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Advance Directives

Tuesday July 7, 2020

papers with sign here note - Advance Directives

End of life conversations are difficult to have. Many do not want to think about end of life for their loved ones or themselves, but these conversations are important.

There is a common myth that making end of life decisions and discussing end of life wishes will hasten death. This is NOT true. Making these decisions does not hasten death. Making decisions ensures that your loved one’s wishes are carried out. We will all die. Families fare better when decisions are made ahead of time. It is extremely difficult to make these decisions in a crisis.

According to the TN Department of Health, Advance Directives are “a written document that sets out an individual’s preferences about treatment, should the person become incompetent or unable to communicate these preferences to medical personnel. Not only are advance directives used to instruct medical personnel when to withdraw or withhold life-sustaining procedures, but they are also used to record a patient’s wish to receive all available medical treatment.”

3 Advance Directives to Know About

Power of Attorney for Healthcare

This is a legal document that designates who will make healthcare decisions for an individual if he/she cannot make those decisions. A Power of Attorney for Healthcare must be completed while a person is still able to make decisions. If this legal document is not prepared in a timely manner, your loved one with dementia may no longer be able to make his/her wishes known. If this is the case, you will need to go through court proceedings to have conservatorship established.

We strongly recommend everyone with memory impairment have a power of attorney for healthcare. It will be very difficult for you to make any kind of decisions for your loved one without this.

Living Will

This is a legal document that outlines a person’s wishes. It indicates if the person wants artificial nutrition, life support, or other medical intervention. The living will has a magic word: If. “If I am in a permanent unconscious state, then…” or “If I have a terminal condition, then…”

*A side note for those whose loved one is enrolled at Page Robbins: We are not physicians, so we do not determine “ifs.” We are not able to make those decisions. A physician can determine to withhold lifesaving measures based on a living will. If you do not want us to do CPR on your loved one, we will need a POST form, not a living will.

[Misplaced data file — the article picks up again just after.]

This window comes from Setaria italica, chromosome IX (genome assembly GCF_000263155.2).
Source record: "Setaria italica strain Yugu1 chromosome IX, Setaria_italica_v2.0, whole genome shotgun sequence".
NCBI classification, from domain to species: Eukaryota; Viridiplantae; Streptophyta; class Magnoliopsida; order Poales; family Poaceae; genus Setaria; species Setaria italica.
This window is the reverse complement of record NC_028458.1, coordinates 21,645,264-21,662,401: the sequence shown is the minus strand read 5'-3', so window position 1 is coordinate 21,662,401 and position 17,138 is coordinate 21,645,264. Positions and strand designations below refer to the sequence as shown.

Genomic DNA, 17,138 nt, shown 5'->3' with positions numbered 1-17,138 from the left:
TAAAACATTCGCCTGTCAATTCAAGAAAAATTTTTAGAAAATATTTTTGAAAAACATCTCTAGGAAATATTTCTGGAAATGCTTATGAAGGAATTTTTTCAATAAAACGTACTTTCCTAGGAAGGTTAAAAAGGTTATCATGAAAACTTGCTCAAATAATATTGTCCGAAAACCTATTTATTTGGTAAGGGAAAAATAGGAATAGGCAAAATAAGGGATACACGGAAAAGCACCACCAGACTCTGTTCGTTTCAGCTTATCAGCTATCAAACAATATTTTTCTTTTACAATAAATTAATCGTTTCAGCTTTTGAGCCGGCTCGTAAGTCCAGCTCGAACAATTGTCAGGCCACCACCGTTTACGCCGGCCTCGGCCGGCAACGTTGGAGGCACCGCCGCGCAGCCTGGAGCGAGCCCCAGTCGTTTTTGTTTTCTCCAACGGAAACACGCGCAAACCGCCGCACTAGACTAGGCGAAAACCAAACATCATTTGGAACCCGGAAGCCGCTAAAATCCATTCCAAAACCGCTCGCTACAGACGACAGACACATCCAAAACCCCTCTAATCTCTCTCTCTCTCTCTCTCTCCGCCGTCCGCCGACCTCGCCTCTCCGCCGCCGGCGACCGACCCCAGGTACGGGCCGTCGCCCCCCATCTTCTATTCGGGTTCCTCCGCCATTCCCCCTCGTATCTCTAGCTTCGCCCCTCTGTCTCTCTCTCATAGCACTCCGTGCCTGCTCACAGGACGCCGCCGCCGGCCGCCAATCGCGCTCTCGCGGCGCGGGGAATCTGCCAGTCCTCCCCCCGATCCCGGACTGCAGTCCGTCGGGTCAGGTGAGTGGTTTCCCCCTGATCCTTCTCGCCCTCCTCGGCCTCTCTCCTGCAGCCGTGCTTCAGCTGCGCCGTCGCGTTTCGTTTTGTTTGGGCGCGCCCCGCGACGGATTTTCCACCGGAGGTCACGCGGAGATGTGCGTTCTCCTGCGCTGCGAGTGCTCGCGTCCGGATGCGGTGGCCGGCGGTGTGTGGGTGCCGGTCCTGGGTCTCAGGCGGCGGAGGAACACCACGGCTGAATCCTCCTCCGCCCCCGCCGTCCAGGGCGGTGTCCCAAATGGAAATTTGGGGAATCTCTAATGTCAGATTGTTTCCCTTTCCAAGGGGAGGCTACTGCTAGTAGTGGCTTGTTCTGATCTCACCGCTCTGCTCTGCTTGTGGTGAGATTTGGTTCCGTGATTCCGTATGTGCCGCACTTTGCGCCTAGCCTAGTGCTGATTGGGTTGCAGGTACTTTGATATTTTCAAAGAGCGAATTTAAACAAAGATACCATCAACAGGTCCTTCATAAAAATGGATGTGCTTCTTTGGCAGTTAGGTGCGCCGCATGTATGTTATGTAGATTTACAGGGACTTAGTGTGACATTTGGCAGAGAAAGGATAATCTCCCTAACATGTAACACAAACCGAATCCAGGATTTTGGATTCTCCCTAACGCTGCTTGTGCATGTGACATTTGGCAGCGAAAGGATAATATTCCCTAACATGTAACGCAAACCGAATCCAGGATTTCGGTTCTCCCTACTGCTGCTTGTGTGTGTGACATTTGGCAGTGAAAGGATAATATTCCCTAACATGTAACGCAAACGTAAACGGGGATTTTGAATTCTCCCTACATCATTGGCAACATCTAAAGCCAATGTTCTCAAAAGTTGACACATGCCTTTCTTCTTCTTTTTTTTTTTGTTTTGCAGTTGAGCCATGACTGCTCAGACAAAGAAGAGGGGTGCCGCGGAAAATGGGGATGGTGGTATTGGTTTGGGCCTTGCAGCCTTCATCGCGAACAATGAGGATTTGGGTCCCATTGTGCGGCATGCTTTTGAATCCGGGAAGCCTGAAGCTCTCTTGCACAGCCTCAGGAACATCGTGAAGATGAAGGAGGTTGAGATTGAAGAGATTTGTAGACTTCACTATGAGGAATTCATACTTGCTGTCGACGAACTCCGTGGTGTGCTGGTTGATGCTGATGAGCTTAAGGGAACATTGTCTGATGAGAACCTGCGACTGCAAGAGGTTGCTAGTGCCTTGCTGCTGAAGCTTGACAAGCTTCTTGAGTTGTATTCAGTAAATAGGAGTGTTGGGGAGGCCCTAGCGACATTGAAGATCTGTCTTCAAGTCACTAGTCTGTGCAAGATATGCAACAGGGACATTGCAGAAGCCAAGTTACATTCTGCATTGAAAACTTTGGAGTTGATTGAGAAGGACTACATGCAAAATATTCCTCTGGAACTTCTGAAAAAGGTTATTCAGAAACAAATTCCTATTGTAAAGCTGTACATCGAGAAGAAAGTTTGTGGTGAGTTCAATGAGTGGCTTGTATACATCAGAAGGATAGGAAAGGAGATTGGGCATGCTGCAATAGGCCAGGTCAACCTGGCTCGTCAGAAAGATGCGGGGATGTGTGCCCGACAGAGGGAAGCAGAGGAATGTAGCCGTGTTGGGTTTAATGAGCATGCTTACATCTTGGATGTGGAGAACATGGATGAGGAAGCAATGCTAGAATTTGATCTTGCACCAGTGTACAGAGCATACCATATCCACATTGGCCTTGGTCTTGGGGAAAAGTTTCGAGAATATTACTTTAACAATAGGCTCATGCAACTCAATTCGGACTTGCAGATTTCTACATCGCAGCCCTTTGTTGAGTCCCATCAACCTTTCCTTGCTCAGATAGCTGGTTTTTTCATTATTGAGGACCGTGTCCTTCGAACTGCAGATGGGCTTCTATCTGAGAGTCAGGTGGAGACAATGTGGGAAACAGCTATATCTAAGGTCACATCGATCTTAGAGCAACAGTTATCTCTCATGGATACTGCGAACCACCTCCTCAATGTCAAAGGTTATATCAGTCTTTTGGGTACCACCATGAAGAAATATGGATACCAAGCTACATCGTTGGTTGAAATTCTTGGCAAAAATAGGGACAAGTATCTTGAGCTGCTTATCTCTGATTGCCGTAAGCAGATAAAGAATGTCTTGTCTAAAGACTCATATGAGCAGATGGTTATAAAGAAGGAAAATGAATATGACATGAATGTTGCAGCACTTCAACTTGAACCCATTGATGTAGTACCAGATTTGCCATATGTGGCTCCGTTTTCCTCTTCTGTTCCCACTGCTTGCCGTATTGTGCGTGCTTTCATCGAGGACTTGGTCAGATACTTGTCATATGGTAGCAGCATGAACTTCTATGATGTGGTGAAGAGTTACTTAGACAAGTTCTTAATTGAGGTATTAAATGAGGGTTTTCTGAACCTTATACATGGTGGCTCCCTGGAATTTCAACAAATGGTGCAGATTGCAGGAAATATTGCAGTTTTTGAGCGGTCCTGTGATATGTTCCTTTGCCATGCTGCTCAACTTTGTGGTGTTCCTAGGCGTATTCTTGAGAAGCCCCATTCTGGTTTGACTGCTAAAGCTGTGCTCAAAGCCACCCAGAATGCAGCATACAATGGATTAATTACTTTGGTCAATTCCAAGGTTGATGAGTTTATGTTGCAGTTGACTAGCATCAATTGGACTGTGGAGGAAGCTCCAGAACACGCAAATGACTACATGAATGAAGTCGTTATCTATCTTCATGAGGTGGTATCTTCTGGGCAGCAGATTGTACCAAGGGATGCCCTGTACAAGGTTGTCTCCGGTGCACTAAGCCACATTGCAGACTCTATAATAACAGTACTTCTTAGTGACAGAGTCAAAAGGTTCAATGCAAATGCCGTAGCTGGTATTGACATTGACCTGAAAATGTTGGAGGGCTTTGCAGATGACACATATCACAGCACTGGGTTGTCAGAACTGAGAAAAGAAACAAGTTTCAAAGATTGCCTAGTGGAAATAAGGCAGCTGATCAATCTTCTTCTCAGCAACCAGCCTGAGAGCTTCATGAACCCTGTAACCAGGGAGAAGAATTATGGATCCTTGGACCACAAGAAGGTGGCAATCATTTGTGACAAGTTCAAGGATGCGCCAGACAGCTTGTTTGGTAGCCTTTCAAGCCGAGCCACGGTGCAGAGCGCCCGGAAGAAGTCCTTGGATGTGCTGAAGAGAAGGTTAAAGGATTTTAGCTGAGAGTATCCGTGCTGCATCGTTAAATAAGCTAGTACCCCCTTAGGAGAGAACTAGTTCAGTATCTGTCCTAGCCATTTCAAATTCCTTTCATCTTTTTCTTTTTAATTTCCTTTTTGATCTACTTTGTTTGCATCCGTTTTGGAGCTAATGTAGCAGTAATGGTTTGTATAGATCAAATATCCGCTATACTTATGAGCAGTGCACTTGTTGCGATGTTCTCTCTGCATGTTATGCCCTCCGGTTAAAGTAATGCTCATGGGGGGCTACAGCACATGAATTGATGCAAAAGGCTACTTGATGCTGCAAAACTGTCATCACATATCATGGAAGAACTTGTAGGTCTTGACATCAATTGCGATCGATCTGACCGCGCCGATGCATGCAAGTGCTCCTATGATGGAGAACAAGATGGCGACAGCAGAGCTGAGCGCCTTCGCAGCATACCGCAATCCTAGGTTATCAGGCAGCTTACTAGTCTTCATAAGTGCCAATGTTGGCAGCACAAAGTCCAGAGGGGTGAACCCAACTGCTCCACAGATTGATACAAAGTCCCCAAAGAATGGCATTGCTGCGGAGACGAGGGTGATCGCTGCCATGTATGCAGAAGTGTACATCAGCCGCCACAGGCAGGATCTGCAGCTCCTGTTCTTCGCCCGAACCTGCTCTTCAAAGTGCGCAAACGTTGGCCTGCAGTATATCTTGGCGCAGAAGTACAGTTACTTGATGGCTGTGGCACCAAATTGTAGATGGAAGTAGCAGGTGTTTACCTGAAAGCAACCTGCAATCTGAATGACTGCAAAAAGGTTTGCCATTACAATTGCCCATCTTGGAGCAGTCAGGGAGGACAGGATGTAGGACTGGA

POST Form (Physician’s Order of Scope of Treatment)

This is a one-page document that is discussed with and then signed by a physician, making it a physician’s order. This form is completed based on your loved one’s wishes, best interests, and medical needs. Once completed, this form allows those who are caring for your loved one to quickly know what to do concerning CPR, medical interventions, and artificial nutrition. Once this form is signed by the physician and the individual or healthcare surrogate, it is official.

Making these decisions ahead of time can provide great comfort in a crisis. You will know that your loved one’s wishes are going to be honored.

And please know that you and your loved one can change your mind. Your loved one may decide that he/she wants CPR, and later as new illnesses arise, he/she may want to be considered a Do Not Resuscitate. A new form can be completed, just be sure to destroy the old ones.

It is also very important to note that forms and pre-planning are great. BUT if they are not shared with physicians and responsible parties, no one will know they exist. Give copies of these documents to physicians, designated decision makers, and family members.

It is also good to keep the forms in a place that is easy to access. In an emergency, it does no good if the POST form is buried away in a safe. Instead, put that form in an envelope and hang it on the side of the fridge, tape it inside the kitchen cabinet, and/or put a copy in the glove compartment of your car. If there is an emergency, those forms will be handy.

Page Robbins or any long-term care facility must have a copy of the POST form, so we will know whether or not to do CPR.

Again, please know that end of life discussions will not hasten death. Planning ahead can give peace in very uncertain times. There is no age requirement for these discussions. It is important for all of us, no matter our age or life situation, to think about these things and make our wishes known.

If you have questions or would like to discuss your particular situation, please contact our Social Worker, Sheri at 901-854-1200. Also, start a conversation and discuss these details with your physician.

Some Additional Resources:

Tennessee’s Information on Advance Directives
This includes a link to Tennessee’s POST form.

A good death by Beth Fahlberg, PhD, RN, CHPN
An opinion piece from a nurse and former caregiver

What Is a Good Death? How to die well. by Marilyn A. Mendoza, PhD
An opinion piece from a psychologist